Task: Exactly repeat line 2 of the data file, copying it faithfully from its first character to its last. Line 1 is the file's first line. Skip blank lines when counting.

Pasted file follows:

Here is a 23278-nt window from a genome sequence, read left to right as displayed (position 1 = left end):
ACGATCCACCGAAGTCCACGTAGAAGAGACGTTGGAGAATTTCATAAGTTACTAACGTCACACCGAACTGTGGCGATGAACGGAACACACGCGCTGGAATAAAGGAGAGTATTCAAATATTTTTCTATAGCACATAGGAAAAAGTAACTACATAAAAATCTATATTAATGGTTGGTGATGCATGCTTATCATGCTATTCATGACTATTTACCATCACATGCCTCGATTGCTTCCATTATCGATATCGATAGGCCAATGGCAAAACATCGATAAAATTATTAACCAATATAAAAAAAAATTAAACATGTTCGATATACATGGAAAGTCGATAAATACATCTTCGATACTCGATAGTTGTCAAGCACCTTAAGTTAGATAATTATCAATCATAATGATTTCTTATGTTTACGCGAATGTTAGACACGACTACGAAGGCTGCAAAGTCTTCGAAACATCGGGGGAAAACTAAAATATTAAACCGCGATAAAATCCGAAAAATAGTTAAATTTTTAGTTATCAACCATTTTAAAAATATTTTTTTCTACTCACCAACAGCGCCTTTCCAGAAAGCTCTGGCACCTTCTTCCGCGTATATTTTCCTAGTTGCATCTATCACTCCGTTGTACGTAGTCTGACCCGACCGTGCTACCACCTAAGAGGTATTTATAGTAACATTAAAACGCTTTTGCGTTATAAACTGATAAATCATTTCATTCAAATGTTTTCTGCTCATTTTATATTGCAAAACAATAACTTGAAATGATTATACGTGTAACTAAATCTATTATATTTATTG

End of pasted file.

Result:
ACGATCCACCGAAGTCCACGTAGAAGAGACGTTGGAGAATTTCATAAGTTACTAACGTCACACCGAACTGTGGCGATGAACGGAACACACGCGCTGGAATAAAGGAGAGTATTCAAATATTTTTCTATAGCACATAGGAAAAAGTAACTACATAAAAATCTATATTAATGGTTGGTGATGCATGCTTATCATGCTATTCATGACTATTTACCATCACATGCCTCGATTGCTTCCATTATCGATATCGATAGGCCAATGGCAAAACATCGATAAAATTATTAACCAATATAAAAAAAAATTAAACATGTTCGATATACATGGAAAGTCGATAAATACATCTTCGATACTCGATAGTTGTCAAGCACCTTAAGTTAGATAATTATCAATCATAATGATTTCTTATGTTTACGCGAATGTTAGACACGACTACGAAGGCTGCAAAGTCTTCGAAACATCGGGGGAAAACTAAAATATTAAACCGCGATAAAATCCGAAAAATAGTTAAATTTTTAGTTATCAACCATTTTAAAAATATTTTTTTCTACTCACCAACAGCGCCTTTCCAGAAAGCTCTGGCACCTTCTTCCGCGTATATTTTCCTAGTTGCATCTATCACTCCGTTGTACGTAGTCTGACCCGACCGTGCTACCACCTAAGAGGTATTTATAGTAACATTAAAACGCTTTTGCGTTATAAACTGATAAATCATTTCATTCAAATGTTTTCTGCTCATTTTATATTGCAAAACAATAACTTGAAATGATTATACGTGTAACTAAATCTATTATATTTATTG